Other very well known form of investments include:
Bonds: The most prominent example are government bonds.
The bitcoin protocol was a significant leap forward in many areas, as it managed to solve the double spending issue in an acceptable, decentralized way. It has a series of weaknesses which I hope will be addressed in time.
The bitcoin protocol can be used for many interesting things such as:
DNS: A decentralized uncensored Domain Name System is needed today more than ever. The bitcoin protocol can do that!
Time-stamp verification: We don’t really need a third party authority to sign a paper, discovery or contract. We can use bitcoin’s public ledger to ensure ownership and copyright.
Voting system: A new digital voting system in which we can count votes and every single one of us can go to the public ledger and ensure that his vote was not tampered while retaining privacy.
These are just a few possible uses, there are thousands more that we can’t even start to think about today!
The bitcoin protocol is a technological revolution, which will enable us to decentralize systems that now are tightly controlled and could easily be abused. Bitcoin could render these systems more secure and less prone to errors.
So if we put the bitcoin protocol in to the right perspective, it is as revolutionary as it gets! I firmly believe that it will be proposed and adopted at international level by governments to tackle many technical issues that require transnational cooperations.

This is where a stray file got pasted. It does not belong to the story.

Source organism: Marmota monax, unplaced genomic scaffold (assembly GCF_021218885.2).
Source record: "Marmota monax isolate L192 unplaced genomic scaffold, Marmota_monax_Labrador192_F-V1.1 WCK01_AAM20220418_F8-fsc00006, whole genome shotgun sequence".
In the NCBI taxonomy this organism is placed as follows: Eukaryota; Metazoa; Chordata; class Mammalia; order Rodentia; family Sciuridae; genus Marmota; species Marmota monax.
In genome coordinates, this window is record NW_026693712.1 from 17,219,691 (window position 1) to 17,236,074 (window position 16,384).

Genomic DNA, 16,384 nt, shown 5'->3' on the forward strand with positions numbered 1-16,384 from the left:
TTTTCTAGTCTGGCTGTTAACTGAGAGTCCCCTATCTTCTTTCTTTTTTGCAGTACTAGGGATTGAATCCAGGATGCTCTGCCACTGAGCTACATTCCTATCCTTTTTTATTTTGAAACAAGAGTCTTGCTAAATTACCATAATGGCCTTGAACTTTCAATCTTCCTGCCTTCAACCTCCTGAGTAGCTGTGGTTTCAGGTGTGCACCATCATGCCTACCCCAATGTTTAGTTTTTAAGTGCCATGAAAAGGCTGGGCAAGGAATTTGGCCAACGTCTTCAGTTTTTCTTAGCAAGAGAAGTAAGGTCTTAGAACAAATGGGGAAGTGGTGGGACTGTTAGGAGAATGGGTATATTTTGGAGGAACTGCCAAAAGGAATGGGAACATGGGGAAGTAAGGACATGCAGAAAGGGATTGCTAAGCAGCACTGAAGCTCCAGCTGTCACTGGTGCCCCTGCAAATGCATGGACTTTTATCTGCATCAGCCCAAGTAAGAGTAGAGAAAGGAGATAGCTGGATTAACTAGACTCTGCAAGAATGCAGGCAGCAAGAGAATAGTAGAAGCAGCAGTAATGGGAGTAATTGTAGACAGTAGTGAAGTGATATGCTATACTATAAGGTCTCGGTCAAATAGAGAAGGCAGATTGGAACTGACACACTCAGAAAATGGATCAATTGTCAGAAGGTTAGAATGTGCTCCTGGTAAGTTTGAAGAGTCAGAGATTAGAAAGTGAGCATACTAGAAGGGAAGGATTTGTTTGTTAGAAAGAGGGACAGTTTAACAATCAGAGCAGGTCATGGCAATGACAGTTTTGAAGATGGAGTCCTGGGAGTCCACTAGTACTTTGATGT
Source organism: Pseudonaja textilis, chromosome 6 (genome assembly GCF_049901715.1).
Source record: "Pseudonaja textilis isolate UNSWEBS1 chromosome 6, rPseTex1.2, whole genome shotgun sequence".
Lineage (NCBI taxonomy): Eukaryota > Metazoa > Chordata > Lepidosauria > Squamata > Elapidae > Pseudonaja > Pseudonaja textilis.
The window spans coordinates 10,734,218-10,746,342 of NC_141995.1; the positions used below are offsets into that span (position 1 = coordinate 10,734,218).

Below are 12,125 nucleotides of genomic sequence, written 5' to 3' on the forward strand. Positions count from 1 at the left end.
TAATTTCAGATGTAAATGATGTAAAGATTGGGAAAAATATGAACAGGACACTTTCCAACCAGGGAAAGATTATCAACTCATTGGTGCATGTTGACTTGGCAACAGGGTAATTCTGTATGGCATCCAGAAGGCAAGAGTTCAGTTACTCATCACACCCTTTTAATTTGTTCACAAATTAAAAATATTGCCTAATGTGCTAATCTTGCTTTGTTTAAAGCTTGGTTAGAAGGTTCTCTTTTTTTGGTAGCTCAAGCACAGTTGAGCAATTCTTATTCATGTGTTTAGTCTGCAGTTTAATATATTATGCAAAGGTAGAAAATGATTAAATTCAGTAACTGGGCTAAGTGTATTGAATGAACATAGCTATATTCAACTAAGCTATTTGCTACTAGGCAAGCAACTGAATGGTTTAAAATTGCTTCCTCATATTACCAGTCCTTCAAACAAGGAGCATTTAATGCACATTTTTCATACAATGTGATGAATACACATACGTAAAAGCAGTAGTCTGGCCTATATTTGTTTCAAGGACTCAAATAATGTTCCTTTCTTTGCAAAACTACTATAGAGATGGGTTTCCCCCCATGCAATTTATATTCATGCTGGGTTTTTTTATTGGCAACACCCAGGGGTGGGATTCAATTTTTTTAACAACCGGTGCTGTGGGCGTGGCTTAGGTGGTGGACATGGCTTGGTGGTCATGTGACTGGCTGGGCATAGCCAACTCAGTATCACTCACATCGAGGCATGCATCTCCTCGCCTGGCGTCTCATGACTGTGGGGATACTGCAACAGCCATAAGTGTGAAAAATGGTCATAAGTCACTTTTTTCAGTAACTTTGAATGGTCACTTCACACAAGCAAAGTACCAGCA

Bitcoin was introduced to the general public as a cryptocurrency in 2009. Apparently bitcoin was introduced as an alternative to FIAT currency for online payments.
But there is a fundamental design decision that makes, bitcoin as a currency, contradictory: bitcoin is deflationary by design. There can only be produced 21 million bitcoins.
Initially I thought that Satoshi5 made a mistake. But given the genius that takes to create the state-of-art cryptographic protocol that bitcoin is, a mistake from Satoshi was hard to digest.
So my bet is that Satoshi had a deep understanding of macro-economics and consumer’s psyche. He knew that mainstream consumers wouldn’t have any incentive to own a currency that is inflationary with no inherent value, backed up no one. Since there was no other to way to force someone to own bitcoins - Satoshi was not in a position to force the proliferation of bitcoin - the only way turn bitcoin mainstream was to make it deflationary, to give bitcoin users something to aspire on, a good return on investment.
Hence I believe that this was a kind of forced decision, to make bitcoin acceptable by the masses and it was a successful decision in my opinion, otherwise bitcoin might had never took off.